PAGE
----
My guy had me a bit worried as my instinct is to crash in, and I can be prone to losing my feet a bit in those pack situations. He was waiting for exactly that to occur, so I had to just keep holding myself back. It was more mentally taxing than physically, but mine was a very small part in how the game was going. As I walked back out after three quarter time one of the opposition supporters looked at me and said, “We need five more goals to pinch this from you.”
I looked at the scoreboard; he was right. Such a strong position, but still I had doubt. Two goals later and my conflict of certainties had kicked in. We were going to win, but was I allowed to? Could those two situations co-exist? No they couldn’t. The logical extension of that answer highlighted that one of those certainties was based on a flawed premise. I wasn’t cursed. I could win a premiership.
In the rooms after the game we sand the song. I wrote in an article last year that the song is “long and rambling and I’ll never remember it”, but I had remembered it. I was very proud of this fact. When we sang that song I bellowed out, with total confidence, every single word. And as we went to celebrate with a mighty roar, about a dozen of the blokes in the circle kept singing.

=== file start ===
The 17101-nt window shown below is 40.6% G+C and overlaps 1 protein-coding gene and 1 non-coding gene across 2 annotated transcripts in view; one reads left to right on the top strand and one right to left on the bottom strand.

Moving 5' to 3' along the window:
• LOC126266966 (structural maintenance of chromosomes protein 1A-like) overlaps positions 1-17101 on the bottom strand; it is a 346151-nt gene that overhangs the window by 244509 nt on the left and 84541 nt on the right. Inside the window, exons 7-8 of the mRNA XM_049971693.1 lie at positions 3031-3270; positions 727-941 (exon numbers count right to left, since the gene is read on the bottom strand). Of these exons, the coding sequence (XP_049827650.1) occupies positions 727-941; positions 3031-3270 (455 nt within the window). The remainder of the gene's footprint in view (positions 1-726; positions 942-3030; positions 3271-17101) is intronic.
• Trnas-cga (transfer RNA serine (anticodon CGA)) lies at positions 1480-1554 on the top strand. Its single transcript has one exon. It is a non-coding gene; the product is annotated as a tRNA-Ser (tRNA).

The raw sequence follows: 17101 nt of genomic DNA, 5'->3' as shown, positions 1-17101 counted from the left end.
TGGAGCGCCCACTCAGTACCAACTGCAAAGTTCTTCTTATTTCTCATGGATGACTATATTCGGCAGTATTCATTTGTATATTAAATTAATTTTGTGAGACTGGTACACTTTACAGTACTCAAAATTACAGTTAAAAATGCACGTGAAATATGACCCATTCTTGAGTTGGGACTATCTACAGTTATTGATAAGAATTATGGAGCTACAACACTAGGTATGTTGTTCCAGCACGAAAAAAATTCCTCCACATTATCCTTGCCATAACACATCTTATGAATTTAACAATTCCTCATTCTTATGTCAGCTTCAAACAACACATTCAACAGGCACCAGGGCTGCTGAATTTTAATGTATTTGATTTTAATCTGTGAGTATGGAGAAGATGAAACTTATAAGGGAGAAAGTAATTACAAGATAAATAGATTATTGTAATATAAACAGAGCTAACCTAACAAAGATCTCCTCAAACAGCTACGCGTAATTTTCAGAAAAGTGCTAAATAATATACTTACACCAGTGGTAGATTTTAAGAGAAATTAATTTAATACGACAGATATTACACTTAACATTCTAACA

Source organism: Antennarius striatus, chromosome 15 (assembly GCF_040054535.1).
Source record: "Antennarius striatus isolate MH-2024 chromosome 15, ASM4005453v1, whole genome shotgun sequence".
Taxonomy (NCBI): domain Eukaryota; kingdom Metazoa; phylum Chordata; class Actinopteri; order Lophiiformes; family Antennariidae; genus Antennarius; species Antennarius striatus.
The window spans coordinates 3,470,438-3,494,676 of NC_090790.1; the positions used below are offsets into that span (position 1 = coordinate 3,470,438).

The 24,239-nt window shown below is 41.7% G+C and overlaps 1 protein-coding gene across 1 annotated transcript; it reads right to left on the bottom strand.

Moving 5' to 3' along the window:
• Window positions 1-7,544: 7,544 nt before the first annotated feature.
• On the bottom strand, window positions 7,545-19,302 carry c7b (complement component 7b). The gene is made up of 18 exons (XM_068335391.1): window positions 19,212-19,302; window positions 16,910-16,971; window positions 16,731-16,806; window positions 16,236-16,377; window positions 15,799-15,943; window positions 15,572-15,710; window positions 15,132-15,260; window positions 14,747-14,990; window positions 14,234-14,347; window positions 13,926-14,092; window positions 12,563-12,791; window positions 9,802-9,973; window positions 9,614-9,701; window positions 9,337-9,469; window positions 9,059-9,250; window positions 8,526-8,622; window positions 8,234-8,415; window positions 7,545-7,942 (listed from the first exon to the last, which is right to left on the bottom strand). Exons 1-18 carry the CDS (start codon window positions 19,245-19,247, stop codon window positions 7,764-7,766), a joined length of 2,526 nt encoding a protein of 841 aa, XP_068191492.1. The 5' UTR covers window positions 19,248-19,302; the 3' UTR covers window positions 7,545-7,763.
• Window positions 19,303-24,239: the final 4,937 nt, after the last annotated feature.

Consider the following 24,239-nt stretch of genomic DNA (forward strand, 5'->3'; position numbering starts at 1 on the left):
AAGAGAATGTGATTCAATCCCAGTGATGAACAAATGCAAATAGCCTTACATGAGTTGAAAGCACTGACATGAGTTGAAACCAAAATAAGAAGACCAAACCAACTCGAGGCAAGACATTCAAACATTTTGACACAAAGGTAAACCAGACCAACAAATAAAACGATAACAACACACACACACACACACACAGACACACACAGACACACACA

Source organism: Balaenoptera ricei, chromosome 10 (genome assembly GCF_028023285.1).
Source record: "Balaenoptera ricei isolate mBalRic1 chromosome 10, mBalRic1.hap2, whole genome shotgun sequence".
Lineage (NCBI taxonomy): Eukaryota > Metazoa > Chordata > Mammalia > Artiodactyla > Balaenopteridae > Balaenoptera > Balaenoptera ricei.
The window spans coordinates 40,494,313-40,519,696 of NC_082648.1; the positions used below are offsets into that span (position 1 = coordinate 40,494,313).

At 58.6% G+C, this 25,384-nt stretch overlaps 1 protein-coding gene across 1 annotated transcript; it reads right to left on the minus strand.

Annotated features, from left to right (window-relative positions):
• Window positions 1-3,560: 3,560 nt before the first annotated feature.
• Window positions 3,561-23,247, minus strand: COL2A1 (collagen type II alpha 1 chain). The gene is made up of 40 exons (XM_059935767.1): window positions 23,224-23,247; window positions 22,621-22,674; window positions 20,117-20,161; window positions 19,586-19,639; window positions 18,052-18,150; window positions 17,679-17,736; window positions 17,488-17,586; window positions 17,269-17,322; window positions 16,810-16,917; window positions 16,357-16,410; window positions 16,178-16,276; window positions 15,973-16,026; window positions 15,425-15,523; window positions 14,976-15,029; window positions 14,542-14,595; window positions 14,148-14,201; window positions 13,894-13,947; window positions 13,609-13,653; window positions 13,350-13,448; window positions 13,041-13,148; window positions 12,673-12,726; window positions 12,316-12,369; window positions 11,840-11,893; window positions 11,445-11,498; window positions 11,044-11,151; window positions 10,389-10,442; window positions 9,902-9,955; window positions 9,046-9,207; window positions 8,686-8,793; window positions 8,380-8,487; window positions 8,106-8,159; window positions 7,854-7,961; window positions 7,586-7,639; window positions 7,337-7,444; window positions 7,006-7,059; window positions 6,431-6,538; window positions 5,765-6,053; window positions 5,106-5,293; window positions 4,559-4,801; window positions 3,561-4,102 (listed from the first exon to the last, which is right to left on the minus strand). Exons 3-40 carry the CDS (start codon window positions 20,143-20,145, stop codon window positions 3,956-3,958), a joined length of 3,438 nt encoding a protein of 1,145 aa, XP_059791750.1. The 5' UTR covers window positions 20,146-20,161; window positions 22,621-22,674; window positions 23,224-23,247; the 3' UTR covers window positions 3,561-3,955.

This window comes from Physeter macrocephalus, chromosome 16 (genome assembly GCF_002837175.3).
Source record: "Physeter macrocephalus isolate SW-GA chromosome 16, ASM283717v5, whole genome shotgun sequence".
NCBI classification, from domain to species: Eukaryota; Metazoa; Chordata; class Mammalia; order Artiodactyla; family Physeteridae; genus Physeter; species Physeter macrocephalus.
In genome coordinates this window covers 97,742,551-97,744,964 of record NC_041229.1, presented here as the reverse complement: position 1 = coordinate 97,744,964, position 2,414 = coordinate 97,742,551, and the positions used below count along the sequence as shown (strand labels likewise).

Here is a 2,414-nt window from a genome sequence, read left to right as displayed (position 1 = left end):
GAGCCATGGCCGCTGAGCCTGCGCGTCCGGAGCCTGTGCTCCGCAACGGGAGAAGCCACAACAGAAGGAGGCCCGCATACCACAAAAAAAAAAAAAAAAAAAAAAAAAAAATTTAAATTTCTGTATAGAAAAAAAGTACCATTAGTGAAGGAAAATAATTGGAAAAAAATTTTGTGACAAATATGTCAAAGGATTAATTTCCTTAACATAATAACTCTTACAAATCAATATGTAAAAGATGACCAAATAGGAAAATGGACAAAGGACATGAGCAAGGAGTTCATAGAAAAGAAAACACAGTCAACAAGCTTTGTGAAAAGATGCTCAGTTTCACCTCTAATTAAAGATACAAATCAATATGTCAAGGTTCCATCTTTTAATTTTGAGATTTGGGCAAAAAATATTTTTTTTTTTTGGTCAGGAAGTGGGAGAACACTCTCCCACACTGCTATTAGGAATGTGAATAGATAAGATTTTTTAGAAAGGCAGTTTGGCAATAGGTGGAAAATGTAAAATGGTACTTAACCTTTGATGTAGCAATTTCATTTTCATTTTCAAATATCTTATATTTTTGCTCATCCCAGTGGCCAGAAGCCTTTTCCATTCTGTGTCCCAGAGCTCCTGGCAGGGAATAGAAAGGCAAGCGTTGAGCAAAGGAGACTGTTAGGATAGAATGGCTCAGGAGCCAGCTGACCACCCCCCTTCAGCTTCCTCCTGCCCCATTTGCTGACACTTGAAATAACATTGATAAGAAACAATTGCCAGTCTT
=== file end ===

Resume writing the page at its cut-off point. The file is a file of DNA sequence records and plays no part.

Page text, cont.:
Two more secret verses!!! What a total stitch up! It was pretty funny though, I’m sure they didn’t know I’d had this solemn vow to myself to know all the words to the song when we won the flag, and they’d totally buggered me up.
It was a great game, an awesome night and an indescribable feeling. I feel free now. Free to keep playing (unlike Franka who literally hung up his boots - see image below) without the weight of unfulfilled expectation hanging over me. I’ve always enjoyed playing footy, and now think I can enjoy it even more.
Follow Greg Gibson on Twitter: @GregGibbo28